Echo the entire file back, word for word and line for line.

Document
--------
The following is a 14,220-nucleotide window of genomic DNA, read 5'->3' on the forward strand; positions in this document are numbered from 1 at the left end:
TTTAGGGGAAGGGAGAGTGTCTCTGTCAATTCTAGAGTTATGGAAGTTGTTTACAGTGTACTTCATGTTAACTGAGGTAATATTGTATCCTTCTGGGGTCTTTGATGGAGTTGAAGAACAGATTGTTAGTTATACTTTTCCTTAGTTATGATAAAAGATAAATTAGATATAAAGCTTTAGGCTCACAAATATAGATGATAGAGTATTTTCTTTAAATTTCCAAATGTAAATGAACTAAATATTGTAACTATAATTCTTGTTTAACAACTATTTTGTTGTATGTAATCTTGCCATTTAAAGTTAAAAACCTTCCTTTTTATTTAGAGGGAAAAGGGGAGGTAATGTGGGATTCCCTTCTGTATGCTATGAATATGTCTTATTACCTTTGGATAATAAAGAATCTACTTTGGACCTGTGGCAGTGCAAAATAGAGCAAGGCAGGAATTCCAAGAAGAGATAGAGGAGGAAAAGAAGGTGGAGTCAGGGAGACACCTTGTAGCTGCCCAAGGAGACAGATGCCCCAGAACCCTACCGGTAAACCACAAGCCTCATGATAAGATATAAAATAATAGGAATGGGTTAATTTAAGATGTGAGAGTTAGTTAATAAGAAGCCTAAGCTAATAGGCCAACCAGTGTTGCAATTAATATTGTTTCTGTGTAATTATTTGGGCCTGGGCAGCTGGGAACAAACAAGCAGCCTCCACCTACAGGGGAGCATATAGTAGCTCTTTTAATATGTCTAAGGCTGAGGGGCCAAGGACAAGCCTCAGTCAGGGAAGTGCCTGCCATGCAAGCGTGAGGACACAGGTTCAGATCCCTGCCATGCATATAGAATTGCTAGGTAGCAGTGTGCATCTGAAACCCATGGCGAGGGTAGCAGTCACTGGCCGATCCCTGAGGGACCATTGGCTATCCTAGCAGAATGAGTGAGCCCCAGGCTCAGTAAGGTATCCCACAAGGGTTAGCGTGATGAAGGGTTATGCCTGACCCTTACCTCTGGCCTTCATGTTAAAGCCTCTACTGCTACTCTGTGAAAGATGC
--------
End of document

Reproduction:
The following is a 14,220-nucleotide window of genomic DNA, read 5'->3' on the forward strand; positions in this document are numbered from 1 at the left end:
TTTAGGGGAAGGGAGAGTGTCTCTGTCAATTCTAGAGTTATGGAAGTTGTTTACAGTGTACTTCATGTTAACTGAGGTAATATTGTATCCTTCTGGGGTCTTTGATGGAGTTGAAGAACAGATTGTTAGTTATACTTTTCCTTAGTTATGATAAAAGATAAATTAGATATAAAGCTTTAGGCTCACAAATATAGATGATAGAGTATTTTCTTTAAATTTCCAAATGTAAATGAACTAAATATTGTAACTATAATTCTTGTTTAACAACTATTTTGTTGTATGTAATCTTGCCATTTAAAGTTAAAAACCTTCCTTTTTATTTAGAGGGAAAAGGGGAGGTAATGTGGGATTCCCTTCTGTATGCTATGAATATGTCTTATTACCTTTGGATAATAAAGAATCTACTTTGGACCTGTGGCAGTGCAAAATAGAGCAAGGCAGGAATTCCAAGAAGAGATAGAGGAGGAAAAGAAGGTGGAGTCAGGGAGACACCTTGTAGCTGCCCAAGGAGACAGATGCCCCAGAACCCTACCGGTAAACCACAAGCCTCATGATAAGATATAAAATAATAGGAATGGGTTAATTTAAGATGTGAGAGTTAGTTAATAAGAAGCCTAAGCTAATAGGCCAACCAGTGTTGCAATTAATATTGTTTCTGTGTAATTATTTGGGCCTGGGCAGCTGGGAACAAACAAGCAGCCTCCACCTACAGGGGAGCATATAGTAGCTCTTTTAATATGTCTAAGGCTGAGGGGCCAAGGACAAGCCTCAGTCAGGGAAGTGCCTGCCATGCAAGCGTGAGGACACAGGTTCAGATCCCTGCCATGCATATAGAATTGCTAGGTAGCAGTGTGCATCTGAAACCCATGGCGAGGGTAGCAGTCACTGGCCGATCCCTGAGGGACCATTGGCTATCCTAGCAGAATGAGTGAGCCCCAGGCTCAGTAAGGTATCCCACAAGGGTTAGCGTGATGAAGGGTTATGCCTGACCCTTACCTCTGGCCTTCATGTTAAAGCCTCTACTGCTACTCTGTGAAAGATGC